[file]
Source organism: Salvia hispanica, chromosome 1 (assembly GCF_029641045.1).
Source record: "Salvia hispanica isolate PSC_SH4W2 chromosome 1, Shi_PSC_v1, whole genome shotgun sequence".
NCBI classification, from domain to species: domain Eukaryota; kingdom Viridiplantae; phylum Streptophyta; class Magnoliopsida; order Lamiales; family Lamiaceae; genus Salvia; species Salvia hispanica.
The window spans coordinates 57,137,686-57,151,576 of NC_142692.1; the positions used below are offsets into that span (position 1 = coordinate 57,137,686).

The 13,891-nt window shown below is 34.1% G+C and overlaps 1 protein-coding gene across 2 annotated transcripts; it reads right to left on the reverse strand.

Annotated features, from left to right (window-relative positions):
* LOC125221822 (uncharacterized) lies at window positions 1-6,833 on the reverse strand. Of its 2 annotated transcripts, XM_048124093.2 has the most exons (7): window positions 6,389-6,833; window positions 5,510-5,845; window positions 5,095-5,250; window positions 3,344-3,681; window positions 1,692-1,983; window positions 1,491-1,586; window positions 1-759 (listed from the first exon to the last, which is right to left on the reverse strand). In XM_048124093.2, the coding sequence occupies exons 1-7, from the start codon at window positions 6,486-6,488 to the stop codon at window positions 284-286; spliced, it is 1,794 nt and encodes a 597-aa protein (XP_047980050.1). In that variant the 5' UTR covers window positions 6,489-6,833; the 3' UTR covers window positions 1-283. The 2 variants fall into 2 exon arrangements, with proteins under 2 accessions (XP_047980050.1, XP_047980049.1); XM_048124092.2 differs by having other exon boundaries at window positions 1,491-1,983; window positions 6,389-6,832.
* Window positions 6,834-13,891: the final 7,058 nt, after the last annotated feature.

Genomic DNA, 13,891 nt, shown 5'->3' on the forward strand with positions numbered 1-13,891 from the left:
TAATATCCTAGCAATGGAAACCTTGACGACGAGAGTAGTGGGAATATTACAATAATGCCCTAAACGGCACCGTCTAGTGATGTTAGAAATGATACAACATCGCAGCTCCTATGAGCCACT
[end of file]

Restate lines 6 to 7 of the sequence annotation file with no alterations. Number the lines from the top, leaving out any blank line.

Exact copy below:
Annotated features, from left to right (window-relative positions):
* LOC125221822 (uncharacterized) lies at window positions 1-6,833 on the reverse strand. Of its 2 annotated transcripts, XM_048124093.2 has the most exons (7): window positions 6,389-6,833; window positions 5,510-5,845; window positions 5,095-5,250; window positions 3,344-3,681; window positions 1,692-1,983; window positions 1,491-1,586; window positions 1-759 (listed from the first exon to the last, which is right to left on the reverse strand). In XM_048124093.2, the coding sequence occupies exons 1-7, from the start codon at window positions 6,486-6,488 to the stop codon at window positions 284-286; spliced, it is 1,794 nt and encodes a 597-aa protein (XP_047980050.1). In that variant the 5' UTR covers window positions 6,489-6,833; the 3' UTR covers window positions 1-283. The 2 variants fall into 2 exon arrangements, with proteins under 2 accessions (XP_047980050.1, XP_047980049.1); XM_048124092.2 differs by having other exon boundaries at window positions 1,491-1,983; window positions 6,389-6,832.